Beyond the June 2016 tweet, Assange made no mention of Guccifer 2.0. As with previous misdirections, hinting that Rich was responsible gave WikiLeaks a means of not implicating the Russian government.

WikiLeaks has been caught covering for Russia at least twice before, both in the summer of 2016, when it declined to publish a huge cache of Russian government data, and in its 2012 exclusion, in its published “Syria Files,” of a $2.4 billion transaction from the Central Bank of Syria to the VTB Bank in Russia. In September, it finally published 35 files from a private Russian intelligence company, but most of them were already public and of little news value, leading experts to allege that was a decision to quiet criticism that WikiLeaks was too friendly to Russia.

Details about the true identity of Guccifer 2.0 are still coming to light. But in many ways, it was obvious from the start.

Guccifer 2.0 first appeared online on June 15, exactly one day after the Washington Post broke the story that the DNC had been hacked and that Russia’s military intelligence agency was behind it. Guccifer 2.0 claimed to be Romanian, but didn’t understand the language. It used a shady Russian VPN service that gave it access to IP addresses that weren’t commercially available. Despite having files from congressional races all over the country, it prioritized leaks of swing states.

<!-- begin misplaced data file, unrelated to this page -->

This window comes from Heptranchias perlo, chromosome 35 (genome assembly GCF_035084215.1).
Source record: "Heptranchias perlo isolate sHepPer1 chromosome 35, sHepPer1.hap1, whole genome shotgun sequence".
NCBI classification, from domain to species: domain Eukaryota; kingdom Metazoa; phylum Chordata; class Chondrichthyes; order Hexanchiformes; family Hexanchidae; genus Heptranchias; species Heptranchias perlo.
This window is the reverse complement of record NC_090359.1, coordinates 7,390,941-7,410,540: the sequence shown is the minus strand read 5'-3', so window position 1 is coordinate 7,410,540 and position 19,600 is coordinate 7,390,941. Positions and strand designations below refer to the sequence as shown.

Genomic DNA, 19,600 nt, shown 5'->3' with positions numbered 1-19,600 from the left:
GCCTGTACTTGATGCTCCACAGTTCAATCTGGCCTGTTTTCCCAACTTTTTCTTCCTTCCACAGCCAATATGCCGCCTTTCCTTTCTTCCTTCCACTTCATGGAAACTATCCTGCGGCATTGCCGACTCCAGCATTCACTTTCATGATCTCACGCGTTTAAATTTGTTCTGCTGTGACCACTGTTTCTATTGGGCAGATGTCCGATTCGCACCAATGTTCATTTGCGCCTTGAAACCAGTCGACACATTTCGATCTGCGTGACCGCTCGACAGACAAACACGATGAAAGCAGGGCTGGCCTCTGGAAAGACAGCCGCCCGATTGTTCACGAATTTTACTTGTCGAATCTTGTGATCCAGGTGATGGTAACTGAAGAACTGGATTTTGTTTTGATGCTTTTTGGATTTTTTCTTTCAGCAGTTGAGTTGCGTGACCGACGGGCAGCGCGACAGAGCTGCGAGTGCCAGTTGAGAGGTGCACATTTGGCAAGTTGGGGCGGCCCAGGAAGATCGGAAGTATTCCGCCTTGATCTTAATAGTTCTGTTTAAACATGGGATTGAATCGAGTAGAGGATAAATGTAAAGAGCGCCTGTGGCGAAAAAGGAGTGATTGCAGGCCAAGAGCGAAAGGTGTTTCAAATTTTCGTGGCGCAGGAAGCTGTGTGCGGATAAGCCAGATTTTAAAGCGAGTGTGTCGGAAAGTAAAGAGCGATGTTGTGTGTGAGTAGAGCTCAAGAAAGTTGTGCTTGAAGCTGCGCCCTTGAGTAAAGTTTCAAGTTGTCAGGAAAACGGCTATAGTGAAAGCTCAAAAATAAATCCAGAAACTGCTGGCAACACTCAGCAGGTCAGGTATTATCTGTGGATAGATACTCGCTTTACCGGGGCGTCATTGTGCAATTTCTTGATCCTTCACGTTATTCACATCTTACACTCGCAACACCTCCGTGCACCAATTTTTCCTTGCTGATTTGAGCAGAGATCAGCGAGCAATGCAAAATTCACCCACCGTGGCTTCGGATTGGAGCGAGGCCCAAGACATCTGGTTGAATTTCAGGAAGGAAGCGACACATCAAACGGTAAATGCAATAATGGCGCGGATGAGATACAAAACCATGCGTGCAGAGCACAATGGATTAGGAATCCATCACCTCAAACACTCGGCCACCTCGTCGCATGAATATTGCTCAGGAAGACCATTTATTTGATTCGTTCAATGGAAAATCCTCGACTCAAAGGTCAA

In a joint report released after the election, in January 2017, the US’s top intelligence agencies announced that “We assess with high confidence that the GRU relayed material it acquired from the DNC and senior Democratic officials to WikiLeaks. Moscow most likely chose WikiLeaks because of its self-proclaimed reputation for authenticity.” The GRU, the report said, “used the Guccifer 2.0 persona.”

Last month, the Daily Beast reported that either Twitter or Wordpress noticed at least once that someone logged into the Guccifer 2.0 account without turning on a VPN, revealing an IP address belonging to the GRU in Moscow.

The files that Guccifer 2.0 published on its WordPress account don't appear in Assange’s first release in 2016 of hacked Democratic files, which WikiLeaks calls the DNC Email Archive on its website. But WikiLeaks's second release, the Podesta Emails, which began after the conversation about Guccifer 2.0, contain a number of files that had previously been posted to Guccifer 2.0's blog.

In between those releases, on August 12, 2016, it was clear from those messages to Best that the WikiLeaks Twitter account knew that Guccifer 2.0 was the source of hacked Democratic documents.